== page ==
The moment has finally arrived for the one member of the field of 33 to create or further their legacy with today’s 107th Running of the Indianapolis 500 presented by Gainbridge.
Alex Palou became the first Spaniard to earn the pole for “The Greatest Spectacle in Racing.” His No. 10 The American Legion Honda will lead the field to the green flag for the sixth round of the 2023 NTT INDYCAR SERIES season.
Palou is one of four drivers from Chip Ganassi Racing (CGR) starting in the top 10, but the only one that hasn’t crossed the illustrious Yard of Bricks first. The rest of the CGR contingent of Scott Dixon, Takuma Sato and Marcus Ericsson comprise a combined four “500” wins and will roll off sixth, eighth and 10th, respectively.
Live Race Day coverage begins on NBC, Peacock, Universo and the INDYCAR Radio Network at 11 a.m. ET, with the green flag set for 12:45 p.m. Peacock is streaming a pre-race show from 9-11 a.m.
Foyt Fighting To End Drought, Restore Glory
AJ Foyt Racing aims to put an end to a winless drought today at the track where its legacy was made.
The revered race team last won an INDYCAR SERIES event in 2013, which came courtesy of Sato on the Streets of Long Beach. The team’s last win at Indianapolis Motor Speedway came even longer ago, in 1999 when Kenny Brack captured his only “500” victory.
While the current lineup of Santino Ferrucci and rookie Benjamin Pedersen have endured a challenging start to the year, they have showed up this month at The Speedway looking poised to return AJ Foyt Racing to its former glory.
Part of the strength comes with the addition of technical director Michael Cannon, who came from CGR and was pivotal in Dixon’s dominant run of form at IMS the past few seasons, including consecutive poles in 2021 and ’22.
Ferrucci will start fourth in the No. 14 Homes For Our Troops Chevrolet, while Pedersen lines up 11th in the No. 55 Sexton Properties/AJ Foyt Racing Chevrolet as the fastest rookie in the field. Ferrucci has never finished outside the top 10 in four “500” starts, including a best finish of fourth (2020), despite never starting higher than 15th before this year. Uniquely, Ferrucci’s team owner, A.J. Foyt, started fourth in two of his record-tying four Indy 500 wins.
Cuts Like an Arrow
Arrow McLaren have looked every bit the part of a team to be feared in North America’s premier open-wheel championship.
But it hasn’t won a race this year… yet.
Pato O’Ward, last year’s “500” runner-up, has scored three second-place finishes through the opening five rounds of the season. And the team appears to be peaking at the right time, too, as Alexander Rossi and Felix Rosenqvist finished third and fifth, respectively, in the GMR Grand Prix on May 13 on the IMS road course. Toss in an Indy-only fourth entry occupied by 2013 Indy 500 winner Tony Kanaan, and it only bolsters Arrow McLaren’s chances as each of its four drivers this year also happened to finish second through fifth – albeit Kanaan and Rossi with different teams – last year.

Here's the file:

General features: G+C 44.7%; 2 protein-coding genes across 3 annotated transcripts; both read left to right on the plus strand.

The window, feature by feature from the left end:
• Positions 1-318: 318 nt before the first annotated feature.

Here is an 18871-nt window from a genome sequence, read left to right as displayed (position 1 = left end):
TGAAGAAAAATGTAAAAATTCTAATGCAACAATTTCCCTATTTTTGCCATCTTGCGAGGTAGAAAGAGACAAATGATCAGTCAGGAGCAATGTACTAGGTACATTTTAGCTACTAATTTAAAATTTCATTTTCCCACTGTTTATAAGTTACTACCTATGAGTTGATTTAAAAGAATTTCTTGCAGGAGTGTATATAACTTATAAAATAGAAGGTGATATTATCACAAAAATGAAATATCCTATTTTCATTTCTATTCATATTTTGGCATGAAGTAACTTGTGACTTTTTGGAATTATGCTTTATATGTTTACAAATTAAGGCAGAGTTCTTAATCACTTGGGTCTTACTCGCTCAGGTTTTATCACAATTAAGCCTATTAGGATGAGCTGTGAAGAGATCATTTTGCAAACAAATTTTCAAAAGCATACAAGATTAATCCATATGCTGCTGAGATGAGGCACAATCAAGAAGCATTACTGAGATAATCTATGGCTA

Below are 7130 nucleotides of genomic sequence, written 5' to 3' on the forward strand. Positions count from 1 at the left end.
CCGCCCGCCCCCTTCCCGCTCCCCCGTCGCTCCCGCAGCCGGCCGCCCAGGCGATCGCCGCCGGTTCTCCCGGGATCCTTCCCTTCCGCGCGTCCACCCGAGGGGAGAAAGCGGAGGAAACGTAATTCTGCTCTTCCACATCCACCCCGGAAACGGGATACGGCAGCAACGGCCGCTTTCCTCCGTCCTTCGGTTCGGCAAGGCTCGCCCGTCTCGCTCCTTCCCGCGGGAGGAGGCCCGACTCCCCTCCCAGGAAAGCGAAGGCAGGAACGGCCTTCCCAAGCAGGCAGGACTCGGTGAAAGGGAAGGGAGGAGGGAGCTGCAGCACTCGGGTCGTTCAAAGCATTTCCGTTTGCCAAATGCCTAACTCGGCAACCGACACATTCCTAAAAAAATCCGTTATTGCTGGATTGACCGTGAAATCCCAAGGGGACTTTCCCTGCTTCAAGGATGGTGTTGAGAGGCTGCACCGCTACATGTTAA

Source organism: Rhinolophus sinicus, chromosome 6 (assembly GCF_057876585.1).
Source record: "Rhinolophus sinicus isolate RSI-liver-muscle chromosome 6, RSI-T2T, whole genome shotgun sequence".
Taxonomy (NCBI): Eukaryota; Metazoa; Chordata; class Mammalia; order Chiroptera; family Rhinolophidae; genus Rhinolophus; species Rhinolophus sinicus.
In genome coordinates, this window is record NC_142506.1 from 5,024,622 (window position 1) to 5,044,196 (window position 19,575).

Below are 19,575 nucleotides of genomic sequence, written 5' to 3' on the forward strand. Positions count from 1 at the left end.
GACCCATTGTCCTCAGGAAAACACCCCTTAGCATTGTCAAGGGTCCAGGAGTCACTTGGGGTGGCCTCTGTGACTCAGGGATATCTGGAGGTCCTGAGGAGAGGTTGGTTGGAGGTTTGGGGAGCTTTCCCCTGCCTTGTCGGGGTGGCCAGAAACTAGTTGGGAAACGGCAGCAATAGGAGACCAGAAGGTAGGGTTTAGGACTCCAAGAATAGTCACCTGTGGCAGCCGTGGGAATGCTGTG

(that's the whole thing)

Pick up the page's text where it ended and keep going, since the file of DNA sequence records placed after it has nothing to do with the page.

Rosenqvist rolls off the best of the quartet today, with his No. 6 Chevrolet starting third. O’Ward starts fifth. Rossi, the 2016 Indy 500 winner, will start seventh, ahead of Kanaan, who will make the final start of his INDYCAR SERIES career from ninth.
Show Me The Money!
Ericsson has a chance to become the first back-to-back winner since Castroneves in 2001 and 2002. If Ericsson scores a second consecutive victory, he will earn a bonus of $420,000 courtesy of BorgWarner, the namesake of the Indy 500 trophy.
That amount is more than the entire yearly purse up to and including the 50th anniversary of the “500” in 1961, which paid $397,910. The field payout jumped to $425,652 in 1962.
There are nine former winners in the field this year, one shy of tying the record of 10 set in 1992. Four-time winner Castroneves (2001, 2002, 2009, 2021) and two-time winner Sato (2017, 2020) are the only drivers among the 33 to have visited Victory Lane on multiple occasions.
Others to score “500” wins include Dixon (2008), Ericsson (2022), Kanaan (2013), Ryan Hunter-Reay (2014), Rossi (2016), Will Power (2018) and Simon Pagenaud (2019).
Dixon starts the highest among former winners, with his No. 9 PNC Bank Chip Ganassi Racing Honda rolling off on the outside of Row 2 in sixth. The most-experienced row in this year’s starting lineup – and comprised exclusively of previous race winners – is Row 3, as Rossi (seven), Sato (13) and Kanaan (21) have a combined 41 career starts and will start seventh, eighth and ninth, respectively. Pagenaud starts 22nd (inside of Row 8) in the No. 60 AutoNation/SiriusXM Honda for Meyer Shank Racing, the furthest back of any former winners.